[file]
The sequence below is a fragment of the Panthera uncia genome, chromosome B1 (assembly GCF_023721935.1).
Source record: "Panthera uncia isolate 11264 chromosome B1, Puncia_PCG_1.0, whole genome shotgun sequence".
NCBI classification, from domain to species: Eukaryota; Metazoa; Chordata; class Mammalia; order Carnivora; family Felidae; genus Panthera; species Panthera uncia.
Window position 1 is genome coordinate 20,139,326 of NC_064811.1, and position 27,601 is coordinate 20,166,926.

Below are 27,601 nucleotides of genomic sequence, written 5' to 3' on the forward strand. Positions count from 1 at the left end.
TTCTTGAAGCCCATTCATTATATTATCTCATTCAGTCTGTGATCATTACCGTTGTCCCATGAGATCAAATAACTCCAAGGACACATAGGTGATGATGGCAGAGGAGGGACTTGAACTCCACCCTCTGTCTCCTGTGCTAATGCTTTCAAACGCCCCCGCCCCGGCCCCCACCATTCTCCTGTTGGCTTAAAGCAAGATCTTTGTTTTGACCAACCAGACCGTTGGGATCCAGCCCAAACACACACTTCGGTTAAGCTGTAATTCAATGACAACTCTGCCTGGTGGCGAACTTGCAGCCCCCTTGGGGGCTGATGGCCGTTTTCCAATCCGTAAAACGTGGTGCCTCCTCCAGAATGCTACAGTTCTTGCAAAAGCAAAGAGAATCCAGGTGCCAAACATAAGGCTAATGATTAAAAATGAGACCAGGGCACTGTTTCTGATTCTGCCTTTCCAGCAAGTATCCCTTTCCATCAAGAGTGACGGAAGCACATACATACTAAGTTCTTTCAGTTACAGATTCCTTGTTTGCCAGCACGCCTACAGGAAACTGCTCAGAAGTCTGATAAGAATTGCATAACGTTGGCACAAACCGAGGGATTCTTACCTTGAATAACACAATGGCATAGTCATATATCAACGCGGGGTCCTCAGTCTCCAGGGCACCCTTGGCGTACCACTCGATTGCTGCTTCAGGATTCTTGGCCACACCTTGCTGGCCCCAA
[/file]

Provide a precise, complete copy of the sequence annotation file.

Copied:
The sequence below is a fragment of the Panthera uncia genome, chromosome B1 (assembly GCF_023721935.1).
Source record: "Panthera uncia isolate 11264 chromosome B1, Puncia_PCG_1.0, whole genome shotgun sequence".
NCBI classification, from domain to species: Eukaryota; Metazoa; Chordata; class Mammalia; order Carnivora; family Felidae; genus Panthera; species Panthera uncia.
Window position 1 is genome coordinate 20,139,326 of NC_064811.1, and position 27,601 is coordinate 20,166,926.

Below are 27,601 nucleotides of genomic sequence, written 5' to 3' on the forward strand. Positions count from 1 at the left end.
TTCTTGAAGCCCATTCATTATATTATCTCATTCAGTCTGTGATCATTACCGTTGTCCCATGAGATCAAATAACTCCAAGGACACATAGGTGATGATGGCAGAGGAGGGACTTGAACTCCACCCTCTGTCTCCTGTGCTAATGCTTTCAAACGCCCCCGCCCCGGCCCCCACCATTCTCCTGTTGGCTTAAAGCAAGATCTTTGTTTTGACCAACCAGACCGTTGGGATCCAGCCCAAACACACACTTCGGTTAAGCTGTAATTCAATGACAACTCTGCCTGGTGGCGAACTTGCAGCCCCCTTGGGGGCTGATGGCCGTTTTCCAATCCGTAAAACGTGGTGCCTCCTCCAGAATGCTACAGTTCTTGCAAAAGCAAAGAGAATCCAGGTGCCAAACATAAGGCTAATGATTAAAAATGAGACCAGGGCACTGTTTCTGATTCTGCCTTTCCAGCAAGTATCCCTTTCCATCAAGAGTGACGGAAGCACATACATACTAAGTTCTTTCAGTTACAGATTCCTTGTTTGCCAGCACGCCTACAGGAAACTGCTCAGAAGTCTGATAAGAATTGCATAACGTTGGCACAAACCGAGGGATTCTTACCTTGAATAACACAATGGCATAGTCATATATCAACGCGGGGTCCTCAGTCTCCAGGGCACCCTTGGCGTACCACTCGATTGCTGCTTCAGGATTCTTGGCCACACCTTGCTGGCCCCAA